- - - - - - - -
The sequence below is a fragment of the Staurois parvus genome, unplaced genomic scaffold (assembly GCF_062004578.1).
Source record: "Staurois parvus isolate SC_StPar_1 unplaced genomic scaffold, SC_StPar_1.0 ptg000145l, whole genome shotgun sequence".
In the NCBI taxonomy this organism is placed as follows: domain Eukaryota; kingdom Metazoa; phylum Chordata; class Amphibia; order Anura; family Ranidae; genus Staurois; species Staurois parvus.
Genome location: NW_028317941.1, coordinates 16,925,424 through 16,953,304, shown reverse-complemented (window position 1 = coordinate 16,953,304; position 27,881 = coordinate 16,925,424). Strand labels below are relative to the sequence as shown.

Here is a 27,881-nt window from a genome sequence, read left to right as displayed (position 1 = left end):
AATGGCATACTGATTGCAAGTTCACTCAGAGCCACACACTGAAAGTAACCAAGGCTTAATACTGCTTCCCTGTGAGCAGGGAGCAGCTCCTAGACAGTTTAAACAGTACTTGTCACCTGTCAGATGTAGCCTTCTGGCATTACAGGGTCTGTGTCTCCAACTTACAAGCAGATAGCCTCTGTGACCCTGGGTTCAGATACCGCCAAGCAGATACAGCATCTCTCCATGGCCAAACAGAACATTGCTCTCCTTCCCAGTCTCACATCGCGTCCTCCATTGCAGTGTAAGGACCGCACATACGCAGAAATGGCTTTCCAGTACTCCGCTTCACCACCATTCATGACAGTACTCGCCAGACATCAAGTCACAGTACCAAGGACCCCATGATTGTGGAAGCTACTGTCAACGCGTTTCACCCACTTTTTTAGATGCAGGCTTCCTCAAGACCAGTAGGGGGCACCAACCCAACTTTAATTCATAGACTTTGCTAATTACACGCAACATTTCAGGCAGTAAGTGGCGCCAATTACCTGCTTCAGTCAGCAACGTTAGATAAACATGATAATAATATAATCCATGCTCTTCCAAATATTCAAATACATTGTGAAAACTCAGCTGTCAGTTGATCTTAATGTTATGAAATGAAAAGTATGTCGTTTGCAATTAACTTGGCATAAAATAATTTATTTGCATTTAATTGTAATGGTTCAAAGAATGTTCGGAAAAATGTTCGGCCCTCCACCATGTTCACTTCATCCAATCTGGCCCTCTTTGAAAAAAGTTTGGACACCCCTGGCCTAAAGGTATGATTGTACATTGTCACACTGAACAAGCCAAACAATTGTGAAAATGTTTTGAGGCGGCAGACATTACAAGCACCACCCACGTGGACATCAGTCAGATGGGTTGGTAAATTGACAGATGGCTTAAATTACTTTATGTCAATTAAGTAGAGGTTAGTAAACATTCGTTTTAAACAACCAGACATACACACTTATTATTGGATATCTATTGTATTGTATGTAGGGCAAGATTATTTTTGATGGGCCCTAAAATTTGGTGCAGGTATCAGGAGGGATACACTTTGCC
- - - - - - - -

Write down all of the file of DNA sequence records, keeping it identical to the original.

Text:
The sequence below is a fragment of the Staurois parvus genome, unplaced genomic scaffold (assembly GCF_062004578.1).
Source record: "Staurois parvus isolate SC_StPar_1 unplaced genomic scaffold, SC_StPar_1.0 ptg000145l, whole genome shotgun sequence".
In the NCBI taxonomy this organism is placed as follows: domain Eukaryota; kingdom Metazoa; phylum Chordata; class Amphibia; order Anura; family Ranidae; genus Staurois; species Staurois parvus.
Genome location: NW_028317941.1, coordinates 16,925,424 through 16,953,304, shown reverse-complemented (window position 1 = coordinate 16,953,304; position 27,881 = coordinate 16,925,424). Strand labels below are relative to the sequence as shown.

Here is a 27,881-nt window from a genome sequence, read left to right as displayed (position 1 = left end):
AATGGCATACTGATTGCAAGTTCACTCAGAGCCACACACTGAAAGTAACCAAGGCTTAATACTGCTTCCCTGTGAGCAGGGAGCAGCTCCTAGACAGTTTAAACAGTACTTGTCACCTGTCAGATGTAGCCTTCTGGCATTACAGGGTCTGTGTCTCCAACTTACAAGCAGATAGCCTCTGTGACCCTGGGTTCAGATACCGCCAAGCAGATACAGCATCTCTCCATGGCCAAACAGAACATTGCTCTCCTTCCCAGTCTCACATCGCGTCCTCCATTGCAGTGTAAGGACCGCACATACGCAGAAATGGCTTTCCAGTACTCCGCTTCACCACCATTCATGACAGTACTCGCCAGACATCAAGTCACAGTACCAAGGACCCCATGATTGTGGAAGCTACTGTCAACGCGTTTCACCCACTTTTTTAGATGCAGGCTTCCTCAAGACCAGTAGGGGGCACCAACCCAACTTTAATTCATAGACTTTGCTAATTACACGCAACATTTCAGGCAGTAAGTGGCGCCAATTACCTGCTTCAGTCAGCAACGTTAGATAAACATGATAATAATATAATCCATGCTCTTCCAAATATTCAAATACATTGTGAAAACTCAGCTGTCAGTTGATCTTAATGTTATGAAATGAAAAGTATGTCGTTTGCAATTAACTTGGCATAAAATAATTTATTTGCATTTAATTGTAATGGTTCAAAGAATGTTCGGAAAAATGTTCGGCCCTCCACCATGTTCACTTCATCCAATCTGGCCCTCTTTGAAAAAAGTTTGGACACCCCTGGCCTAAAGGTATGATTGTACATTGTCACACTGAACAAGCCAAACAATTGTGAAAATGTTTTGAGGCGGCAGACATTACAAGCACCACCCACGTGGACATCAGTCAGATGGGTTGGTAAATTGACAGATGGCTTAAATTACTTTATGTCAATTAAGTAGAGGTTAGTAAACATTCGTTTTAAACAACCAGACATACACACTTATTATTGGATATCTATTGTATTGTATGTAGGGCAAGATTATTTTTGATGGGCCCTAAAATTTGGTGCAGGTATCAGGAGGGATACACTTTGCC